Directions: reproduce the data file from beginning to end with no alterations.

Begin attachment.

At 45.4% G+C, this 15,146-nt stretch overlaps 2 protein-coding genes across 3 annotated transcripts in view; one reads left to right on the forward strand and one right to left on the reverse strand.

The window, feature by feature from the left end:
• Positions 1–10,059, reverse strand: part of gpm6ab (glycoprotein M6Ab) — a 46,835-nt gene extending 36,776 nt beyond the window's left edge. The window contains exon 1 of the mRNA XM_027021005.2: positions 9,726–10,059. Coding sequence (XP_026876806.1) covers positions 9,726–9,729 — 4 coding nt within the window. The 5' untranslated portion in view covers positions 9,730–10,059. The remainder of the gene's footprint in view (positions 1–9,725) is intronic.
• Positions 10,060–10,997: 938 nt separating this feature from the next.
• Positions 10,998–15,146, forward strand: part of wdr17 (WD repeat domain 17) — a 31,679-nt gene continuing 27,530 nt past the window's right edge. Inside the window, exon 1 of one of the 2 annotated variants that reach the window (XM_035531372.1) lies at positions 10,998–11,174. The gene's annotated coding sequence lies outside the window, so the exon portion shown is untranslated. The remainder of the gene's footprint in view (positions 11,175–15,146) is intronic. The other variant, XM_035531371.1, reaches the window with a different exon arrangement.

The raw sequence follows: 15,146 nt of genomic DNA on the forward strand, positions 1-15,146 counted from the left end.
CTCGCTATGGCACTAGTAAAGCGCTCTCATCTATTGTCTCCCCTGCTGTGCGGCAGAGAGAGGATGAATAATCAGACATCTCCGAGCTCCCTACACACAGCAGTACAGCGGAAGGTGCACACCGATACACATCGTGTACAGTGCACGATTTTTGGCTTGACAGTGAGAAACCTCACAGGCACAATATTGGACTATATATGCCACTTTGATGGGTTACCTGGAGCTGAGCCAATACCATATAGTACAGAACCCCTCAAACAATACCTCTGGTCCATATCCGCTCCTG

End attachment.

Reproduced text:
At 45.4% G+C, this 15,146-nt stretch overlaps 2 protein-coding genes across 3 annotated transcripts in view; one reads left to right on the forward strand and one right to left on the reverse strand.

The window, feature by feature from the left end:
• Positions 1–10,059, reverse strand: part of gpm6ab (glycoprotein M6Ab) — a 46,835-nt gene extending 36,776 nt beyond the window's left edge. The window contains exon 1 of the mRNA XM_027021005.2: positions 9,726–10,059. Coding sequence (XP_026876806.1) covers positions 9,726–9,729 — 4 coding nt within the window. The 5' untranslated portion in view covers positions 9,730–10,059. The remainder of the gene's footprint in view (positions 1–9,725) is intronic.
• Positions 10,060–10,997: 938 nt separating this feature from the next.
• Positions 10,998–15,146, forward strand: part of wdr17 (WD repeat domain 17) — a 31,679-nt gene continuing 27,530 nt past the window's right edge. Inside the window, exon 1 of one of the 2 annotated variants that reach the window (XM_035531372.1) lies at positions 10,998–11,174. The gene's annotated coding sequence lies outside the window, so the exon portion shown is untranslated. The remainder of the gene's footprint in view (positions 11,175–15,146) is intronic. The other variant, XM_035531371.1, reaches the window with a different exon arrangement.

The raw sequence follows: 15,146 nt of genomic DNA on the forward strand, positions 1-15,146 counted from the left end.
CTCGCTATGGCACTAGTAAAGCGCTCTCATCTATTGTCTCCCCTGCTGTGCGGCAGAGAGAGGATGAATAATCAGACATCTCCGAGCTCCCTACACACAGCAGTACAGCGGAAGGTGCACACCGATACACATCGTGTACAGTGCACGATTTTTGGCTTGACAGTGAGAAACCTCACAGGCACAATATTGGACTATATATGCCACTTTGATGGGTTACCTGGAGCTGAGCCAATACCATATAGTACAGAACCCCTCAAACAATACCTCTGGTCCATATCCGCTCCTG